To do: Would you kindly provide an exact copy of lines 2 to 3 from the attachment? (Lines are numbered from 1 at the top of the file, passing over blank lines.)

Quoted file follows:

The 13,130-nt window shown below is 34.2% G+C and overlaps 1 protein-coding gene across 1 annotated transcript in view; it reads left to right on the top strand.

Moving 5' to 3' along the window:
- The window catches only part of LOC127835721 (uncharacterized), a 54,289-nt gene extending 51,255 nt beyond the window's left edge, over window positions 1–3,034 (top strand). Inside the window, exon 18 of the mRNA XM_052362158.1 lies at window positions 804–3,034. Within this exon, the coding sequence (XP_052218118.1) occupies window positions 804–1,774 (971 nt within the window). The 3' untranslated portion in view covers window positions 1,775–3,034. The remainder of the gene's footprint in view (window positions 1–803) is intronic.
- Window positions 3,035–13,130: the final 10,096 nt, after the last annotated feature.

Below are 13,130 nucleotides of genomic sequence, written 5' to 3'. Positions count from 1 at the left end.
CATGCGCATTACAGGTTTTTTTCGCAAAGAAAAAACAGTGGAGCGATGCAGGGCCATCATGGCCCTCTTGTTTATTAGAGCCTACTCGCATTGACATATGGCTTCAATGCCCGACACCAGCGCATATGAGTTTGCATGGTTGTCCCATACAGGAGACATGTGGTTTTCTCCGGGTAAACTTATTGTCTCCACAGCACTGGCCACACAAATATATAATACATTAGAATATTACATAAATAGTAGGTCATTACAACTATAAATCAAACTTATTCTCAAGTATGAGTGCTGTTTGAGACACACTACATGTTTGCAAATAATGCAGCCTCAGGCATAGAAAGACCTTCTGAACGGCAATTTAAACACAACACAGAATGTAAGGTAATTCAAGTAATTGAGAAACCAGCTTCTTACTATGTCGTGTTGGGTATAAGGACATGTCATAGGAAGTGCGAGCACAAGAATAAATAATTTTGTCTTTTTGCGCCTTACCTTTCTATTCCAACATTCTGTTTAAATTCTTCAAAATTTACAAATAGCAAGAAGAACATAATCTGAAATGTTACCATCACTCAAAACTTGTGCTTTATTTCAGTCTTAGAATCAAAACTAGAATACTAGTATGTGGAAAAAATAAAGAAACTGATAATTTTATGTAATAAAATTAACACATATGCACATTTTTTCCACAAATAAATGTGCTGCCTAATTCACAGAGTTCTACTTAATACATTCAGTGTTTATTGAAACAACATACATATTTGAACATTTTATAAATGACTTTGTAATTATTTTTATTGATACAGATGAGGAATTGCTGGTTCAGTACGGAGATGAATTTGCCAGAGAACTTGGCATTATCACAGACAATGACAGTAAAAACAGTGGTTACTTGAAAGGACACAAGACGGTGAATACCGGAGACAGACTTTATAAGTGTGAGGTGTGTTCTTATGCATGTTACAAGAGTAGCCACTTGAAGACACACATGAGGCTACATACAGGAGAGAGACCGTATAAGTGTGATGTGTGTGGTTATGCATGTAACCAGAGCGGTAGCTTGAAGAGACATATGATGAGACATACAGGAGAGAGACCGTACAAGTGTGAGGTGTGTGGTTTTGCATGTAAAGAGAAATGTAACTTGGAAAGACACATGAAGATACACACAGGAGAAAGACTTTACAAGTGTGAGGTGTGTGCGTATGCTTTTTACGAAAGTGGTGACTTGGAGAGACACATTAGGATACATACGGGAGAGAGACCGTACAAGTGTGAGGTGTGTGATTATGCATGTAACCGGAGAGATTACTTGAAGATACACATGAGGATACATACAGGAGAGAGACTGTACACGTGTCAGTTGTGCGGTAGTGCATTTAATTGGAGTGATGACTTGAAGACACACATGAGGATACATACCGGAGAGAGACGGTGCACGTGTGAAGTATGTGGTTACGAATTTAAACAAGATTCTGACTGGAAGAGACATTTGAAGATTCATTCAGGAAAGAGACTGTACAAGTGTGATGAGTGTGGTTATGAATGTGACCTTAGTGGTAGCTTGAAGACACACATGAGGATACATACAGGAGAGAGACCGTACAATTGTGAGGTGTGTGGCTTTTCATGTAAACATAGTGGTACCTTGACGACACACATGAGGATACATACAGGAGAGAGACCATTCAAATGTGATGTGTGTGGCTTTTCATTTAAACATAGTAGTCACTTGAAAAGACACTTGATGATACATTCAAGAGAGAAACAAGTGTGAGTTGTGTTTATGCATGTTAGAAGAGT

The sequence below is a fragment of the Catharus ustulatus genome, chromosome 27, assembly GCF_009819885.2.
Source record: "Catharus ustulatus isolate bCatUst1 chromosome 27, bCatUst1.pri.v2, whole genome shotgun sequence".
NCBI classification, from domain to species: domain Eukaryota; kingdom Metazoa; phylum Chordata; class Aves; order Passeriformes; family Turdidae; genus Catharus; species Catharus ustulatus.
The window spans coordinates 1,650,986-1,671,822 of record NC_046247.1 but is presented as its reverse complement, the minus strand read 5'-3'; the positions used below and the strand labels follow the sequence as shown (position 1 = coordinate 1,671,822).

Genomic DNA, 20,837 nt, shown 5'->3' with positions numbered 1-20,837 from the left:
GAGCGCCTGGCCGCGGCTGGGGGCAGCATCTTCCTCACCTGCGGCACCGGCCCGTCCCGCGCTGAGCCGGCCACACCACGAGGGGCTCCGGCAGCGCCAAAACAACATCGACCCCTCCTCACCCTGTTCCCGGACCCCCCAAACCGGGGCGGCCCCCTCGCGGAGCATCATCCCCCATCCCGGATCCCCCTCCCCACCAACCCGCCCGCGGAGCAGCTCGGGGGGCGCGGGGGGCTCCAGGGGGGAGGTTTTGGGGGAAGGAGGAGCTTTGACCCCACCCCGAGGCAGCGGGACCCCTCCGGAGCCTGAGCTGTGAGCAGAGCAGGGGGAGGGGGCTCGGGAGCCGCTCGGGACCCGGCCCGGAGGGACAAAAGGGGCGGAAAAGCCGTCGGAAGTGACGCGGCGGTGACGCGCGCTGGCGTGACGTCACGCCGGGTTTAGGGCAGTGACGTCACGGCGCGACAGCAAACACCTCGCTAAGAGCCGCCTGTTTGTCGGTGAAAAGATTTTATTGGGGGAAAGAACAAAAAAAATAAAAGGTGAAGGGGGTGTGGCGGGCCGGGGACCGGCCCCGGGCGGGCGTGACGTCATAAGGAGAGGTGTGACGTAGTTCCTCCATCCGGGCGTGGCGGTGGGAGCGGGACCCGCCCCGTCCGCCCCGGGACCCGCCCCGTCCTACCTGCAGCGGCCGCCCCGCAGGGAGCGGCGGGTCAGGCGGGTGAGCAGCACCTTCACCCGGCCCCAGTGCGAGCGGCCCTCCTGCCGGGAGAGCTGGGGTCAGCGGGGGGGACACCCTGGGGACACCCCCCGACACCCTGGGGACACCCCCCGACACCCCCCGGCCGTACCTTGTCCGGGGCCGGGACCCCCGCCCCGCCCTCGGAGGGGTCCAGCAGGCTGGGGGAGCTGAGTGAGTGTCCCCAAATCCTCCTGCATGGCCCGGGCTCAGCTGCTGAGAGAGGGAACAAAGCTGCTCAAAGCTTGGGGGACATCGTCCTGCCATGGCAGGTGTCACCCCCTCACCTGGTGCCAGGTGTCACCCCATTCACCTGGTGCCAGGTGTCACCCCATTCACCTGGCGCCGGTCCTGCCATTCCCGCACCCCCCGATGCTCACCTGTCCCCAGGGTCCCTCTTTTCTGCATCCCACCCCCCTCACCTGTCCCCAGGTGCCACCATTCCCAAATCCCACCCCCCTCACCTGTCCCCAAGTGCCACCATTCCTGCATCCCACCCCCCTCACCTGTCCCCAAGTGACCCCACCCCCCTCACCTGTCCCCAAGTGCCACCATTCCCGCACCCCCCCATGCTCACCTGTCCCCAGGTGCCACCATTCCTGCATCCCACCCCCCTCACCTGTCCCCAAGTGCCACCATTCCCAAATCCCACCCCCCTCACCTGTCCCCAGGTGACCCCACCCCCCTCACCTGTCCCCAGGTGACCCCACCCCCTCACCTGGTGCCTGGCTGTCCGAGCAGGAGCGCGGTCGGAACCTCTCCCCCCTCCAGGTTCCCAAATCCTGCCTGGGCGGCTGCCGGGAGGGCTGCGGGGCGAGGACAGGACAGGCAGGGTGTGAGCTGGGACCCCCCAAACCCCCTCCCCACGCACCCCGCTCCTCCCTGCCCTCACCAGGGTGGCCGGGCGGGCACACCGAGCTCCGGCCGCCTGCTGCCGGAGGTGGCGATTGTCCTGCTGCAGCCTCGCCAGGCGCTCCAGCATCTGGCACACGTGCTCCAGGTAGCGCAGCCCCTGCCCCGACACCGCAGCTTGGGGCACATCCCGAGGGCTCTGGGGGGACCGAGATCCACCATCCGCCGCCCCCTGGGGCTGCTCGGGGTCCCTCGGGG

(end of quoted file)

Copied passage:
Moving 5' to 3' along the window:
- The window catches only part of LOC127835721 (uncharacterized), a 54,289-nt gene extending 51,255 nt beyond the window's left edge, over window positions 1–3,034 (top strand). Inside the window, exon 18 of the mRNA XM_052362158.1 lies at window positions 804–3,034. Within this exon, the coding sequence (XP_052218118.1) occupies window positions 804–1,774 (971 nt within the window). The 3' untranslated portion in view covers window positions 1,775–3,034. The remainder of the gene's footprint in view (window positions 1–803) is intronic.